Shy. Is it so nominated in the bond?

Por. It is not so express'd; But what of that? 'Twere good you do so much for charity.

Shy. I cannot find it; 'tis not in the bond.
Por. Come, merchant, have you any thing to say?

Ant. But little; I am arm’d, and well prepar’d.-
Give me your hand, Bassanio; fare you well!
Grieve not that I am fallen to this for you:
For herein fortune shows herself more kind
Than is her custom: it is still her use,

To let the wretched man out-live his wealth,
To view with hollow eye, and wrinkled brow,
An age of poverty; from which lingering penance
Of such a misery' doth she cut me off.
Commend me to your honourable wife:
Tell her the process of Antonio's end,
Say, how I lov'd you, speak me fair in death;
And when the tale is told, bid her be judge,
Whether Bassanio had not once a love.
Repent not you that you shall lose your friend,
And he repents not that he pays your debt;
For, if the Jew do cut but deep enough,
I'll pay it instantly with all my heart.

Bass. Antonio, I am married to a wife,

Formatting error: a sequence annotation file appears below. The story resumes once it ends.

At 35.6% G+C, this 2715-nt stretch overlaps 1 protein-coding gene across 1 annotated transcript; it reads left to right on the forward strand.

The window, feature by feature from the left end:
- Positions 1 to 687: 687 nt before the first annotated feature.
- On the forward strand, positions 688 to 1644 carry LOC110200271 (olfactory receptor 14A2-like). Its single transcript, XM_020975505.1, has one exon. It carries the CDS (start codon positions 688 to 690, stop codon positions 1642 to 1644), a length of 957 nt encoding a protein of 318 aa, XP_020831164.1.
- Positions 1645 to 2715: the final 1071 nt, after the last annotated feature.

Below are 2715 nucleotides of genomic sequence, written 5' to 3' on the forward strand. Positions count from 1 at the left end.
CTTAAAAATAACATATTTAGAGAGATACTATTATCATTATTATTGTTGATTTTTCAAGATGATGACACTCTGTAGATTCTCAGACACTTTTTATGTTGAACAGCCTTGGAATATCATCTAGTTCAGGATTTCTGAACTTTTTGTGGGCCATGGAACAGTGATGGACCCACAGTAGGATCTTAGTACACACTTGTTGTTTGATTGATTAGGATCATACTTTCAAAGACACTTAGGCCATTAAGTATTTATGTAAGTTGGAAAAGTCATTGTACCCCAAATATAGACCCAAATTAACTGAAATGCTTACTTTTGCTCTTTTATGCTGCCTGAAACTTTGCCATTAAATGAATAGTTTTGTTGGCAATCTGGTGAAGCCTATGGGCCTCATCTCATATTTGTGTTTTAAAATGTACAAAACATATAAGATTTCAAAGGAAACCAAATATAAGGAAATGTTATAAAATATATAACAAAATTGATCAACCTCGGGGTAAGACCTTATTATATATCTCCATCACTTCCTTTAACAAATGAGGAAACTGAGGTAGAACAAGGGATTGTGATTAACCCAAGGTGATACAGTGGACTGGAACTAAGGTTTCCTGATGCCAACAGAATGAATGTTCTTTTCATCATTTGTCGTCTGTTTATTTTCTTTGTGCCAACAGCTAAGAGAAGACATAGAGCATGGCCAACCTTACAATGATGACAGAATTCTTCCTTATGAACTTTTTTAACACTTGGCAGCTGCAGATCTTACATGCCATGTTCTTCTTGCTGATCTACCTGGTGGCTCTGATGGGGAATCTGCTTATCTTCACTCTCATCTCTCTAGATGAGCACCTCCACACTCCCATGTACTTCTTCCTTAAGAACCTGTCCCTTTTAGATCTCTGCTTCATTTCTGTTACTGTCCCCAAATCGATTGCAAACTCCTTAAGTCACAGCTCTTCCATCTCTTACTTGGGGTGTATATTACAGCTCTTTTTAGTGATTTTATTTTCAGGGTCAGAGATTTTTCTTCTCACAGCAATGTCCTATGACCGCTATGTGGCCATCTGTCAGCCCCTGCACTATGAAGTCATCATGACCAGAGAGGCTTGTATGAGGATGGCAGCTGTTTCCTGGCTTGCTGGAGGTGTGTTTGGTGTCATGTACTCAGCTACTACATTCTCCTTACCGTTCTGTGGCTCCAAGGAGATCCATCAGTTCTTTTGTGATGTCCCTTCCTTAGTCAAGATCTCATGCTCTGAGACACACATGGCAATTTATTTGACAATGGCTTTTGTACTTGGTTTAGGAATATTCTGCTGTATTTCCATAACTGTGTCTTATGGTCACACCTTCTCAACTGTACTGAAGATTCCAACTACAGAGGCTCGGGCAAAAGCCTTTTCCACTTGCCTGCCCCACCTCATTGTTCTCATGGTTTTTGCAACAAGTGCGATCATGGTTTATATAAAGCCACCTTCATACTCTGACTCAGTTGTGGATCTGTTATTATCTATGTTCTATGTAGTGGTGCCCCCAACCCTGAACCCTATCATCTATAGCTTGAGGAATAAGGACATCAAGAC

Which is as dear to me as life itself;
But life itself, my wife, and all the world,
Are not with me esteem'd above thy life:
I would lose all, ay, sacrifice them all
Here to this devil, to deliver you.

Por. Your wife would give you little thanks for that, If she were by, to hear you make the offer.

Gra. I have a wife, whom, I protest, I love; I would she were in heaven, so she could Entreat some power to change this currish Jew.

Ner. 'Tis well you offer it behind her back; The wish would make else an unquiet house. Shy. These be the christian husbands; I have a daugh

ter; 'Would, any of the stock of Barrabas 1 Had been her husband, rather than a Christian! [Aside. We trifle time; I pray thee, pursue sentence.

Por. A pound of that same merchant's flesh is thine;

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Of such a misery-] The first folio destroys the measure by omitting the particle-a; which, nevertheless, is found in the corrected second folio, 1632. Steevens.

- the stock of Barrabas -] The name of this robber is differently spelt as well as accented in The New Testament ; (MÀ πετον, αλλά τον Βαραββάν. ήν δε ο Βαραββάς ληστής s] but Shakespeare seems to have followed the pronunciation usual to the theatre, Barabbas being sounded Barabas throughout Marlowe's Few of Malta. Our poet might otherwise have written:

“Would any of Barabbas' stock had been
“Her husband, rather than a Christian!" Steevens.